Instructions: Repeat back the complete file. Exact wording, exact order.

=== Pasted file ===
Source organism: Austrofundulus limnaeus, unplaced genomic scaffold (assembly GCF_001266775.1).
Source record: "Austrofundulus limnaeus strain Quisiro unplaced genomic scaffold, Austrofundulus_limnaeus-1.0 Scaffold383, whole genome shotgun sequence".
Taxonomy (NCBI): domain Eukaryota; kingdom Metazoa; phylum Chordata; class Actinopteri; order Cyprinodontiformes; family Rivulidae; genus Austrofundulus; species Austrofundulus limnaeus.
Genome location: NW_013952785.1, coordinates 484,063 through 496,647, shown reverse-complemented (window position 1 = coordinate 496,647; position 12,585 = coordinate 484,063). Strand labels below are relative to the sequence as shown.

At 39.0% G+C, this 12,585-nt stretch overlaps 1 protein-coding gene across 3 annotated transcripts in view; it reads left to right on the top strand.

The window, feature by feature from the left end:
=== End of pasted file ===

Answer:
Source organism: Austrofundulus limnaeus, unplaced genomic scaffold (assembly GCF_001266775.1).
Source record: "Austrofundulus limnaeus strain Quisiro unplaced genomic scaffold, Austrofundulus_limnaeus-1.0 Scaffold383, whole genome shotgun sequence".
Taxonomy (NCBI): domain Eukaryota; kingdom Metazoa; phylum Chordata; class Actinopteri; order Cyprinodontiformes; family Rivulidae; genus Austrofundulus; species Austrofundulus limnaeus.
Genome location: NW_013952785.1, coordinates 484,063 through 496,647, shown reverse-complemented (window position 1 = coordinate 496,647; position 12,585 = coordinate 484,063). Strand labels below are relative to the sequence as shown.

At 39.0% G+C, this 12,585-nt stretch overlaps 1 protein-coding gene across 3 annotated transcripts in view; it reads left to right on the top strand.

The window, feature by feature from the left end: